In August of 2010, California legislature passed a bill establishing the most extensive carbon dioxide (CO2) emission controls yet in the United States. The law requires a 25 percent reduction in state CO2 emissions by 2020, with the first major controls taking effect in 2012. This action is the result of the widespread implementation of the LEED standards in the building industry, the largest single generator of Greenhouse Gasses by category. LEED categories and points are structured to account for the embodied energy in building materials and their transport.
What this requires is a means of benchmarking the energy content of materials and their supply chain, which can be a very complex calculation with many different approaches. The industry is beginning to use some standardized digital tools to compare the impact of different materials by computing the energy embodied in the material itself.
For example, concrete has the highest embodied energy of any traditional building material. While concrete itself has an inherently low embodied energy, it must be quarried, produced and transported. Additionally, it is the most widely-used material in existence, thus producing a high net effect of emissions. So widespread is the use of concrete, that nearly 2 tons is produced for every person on the planet. Famously in Italy, its vast use has become a source of toxic waste.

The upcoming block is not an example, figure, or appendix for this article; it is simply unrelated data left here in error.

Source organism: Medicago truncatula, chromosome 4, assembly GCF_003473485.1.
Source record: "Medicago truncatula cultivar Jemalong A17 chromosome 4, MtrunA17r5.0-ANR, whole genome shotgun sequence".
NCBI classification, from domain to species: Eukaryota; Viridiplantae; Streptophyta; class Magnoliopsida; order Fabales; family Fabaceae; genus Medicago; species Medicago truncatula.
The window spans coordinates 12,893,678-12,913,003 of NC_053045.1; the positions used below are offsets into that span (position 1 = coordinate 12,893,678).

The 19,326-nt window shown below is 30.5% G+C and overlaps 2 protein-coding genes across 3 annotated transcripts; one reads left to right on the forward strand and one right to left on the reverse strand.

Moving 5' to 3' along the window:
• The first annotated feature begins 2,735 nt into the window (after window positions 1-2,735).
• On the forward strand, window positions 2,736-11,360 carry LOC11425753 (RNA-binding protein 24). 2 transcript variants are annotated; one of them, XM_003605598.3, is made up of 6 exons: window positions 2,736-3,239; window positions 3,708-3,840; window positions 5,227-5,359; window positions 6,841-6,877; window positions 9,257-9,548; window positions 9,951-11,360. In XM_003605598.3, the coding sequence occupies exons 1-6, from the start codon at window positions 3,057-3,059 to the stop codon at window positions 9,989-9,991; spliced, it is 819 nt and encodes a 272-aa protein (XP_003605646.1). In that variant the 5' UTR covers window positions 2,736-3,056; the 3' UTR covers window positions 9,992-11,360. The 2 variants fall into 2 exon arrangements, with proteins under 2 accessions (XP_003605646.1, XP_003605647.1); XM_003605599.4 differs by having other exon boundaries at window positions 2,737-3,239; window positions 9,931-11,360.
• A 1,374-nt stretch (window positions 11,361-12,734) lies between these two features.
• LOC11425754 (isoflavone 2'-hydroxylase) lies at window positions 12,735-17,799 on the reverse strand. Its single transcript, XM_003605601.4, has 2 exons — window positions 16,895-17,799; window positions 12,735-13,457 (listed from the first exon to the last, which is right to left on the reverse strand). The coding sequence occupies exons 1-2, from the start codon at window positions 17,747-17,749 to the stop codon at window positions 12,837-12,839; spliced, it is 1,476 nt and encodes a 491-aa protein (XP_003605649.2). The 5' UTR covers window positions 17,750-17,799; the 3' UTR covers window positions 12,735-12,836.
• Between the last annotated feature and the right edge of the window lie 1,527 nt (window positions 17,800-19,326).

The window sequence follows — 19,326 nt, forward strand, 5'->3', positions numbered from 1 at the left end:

In the US, recycled concrete is becoming a very commonplace material now that codes and regulations are starting to require conservation of energy and resources, such as California has done. It's becoming standard practice to recycle concrete either in place or locally to reduce carbon fuel usage in its transport. The impact that this will have on our building and development practices will be profound. We'll be more like Europe in that buildings will be preserved and salvaged, rather than ripped down every 25 years for a new cheap structure. This affects the design approach for all facilities, which will emphasize long life, low energy and loose fit (flexibility).
This is a sea change in how we value our towns, cities and environments. If we see how buildings and structures actually subtract resources and processes from the ecosystem that sustains us, at the cost of depleting the energy sources we have left, we begin to understand the path we must take in recreating human habitation patterns and begin to change our culture.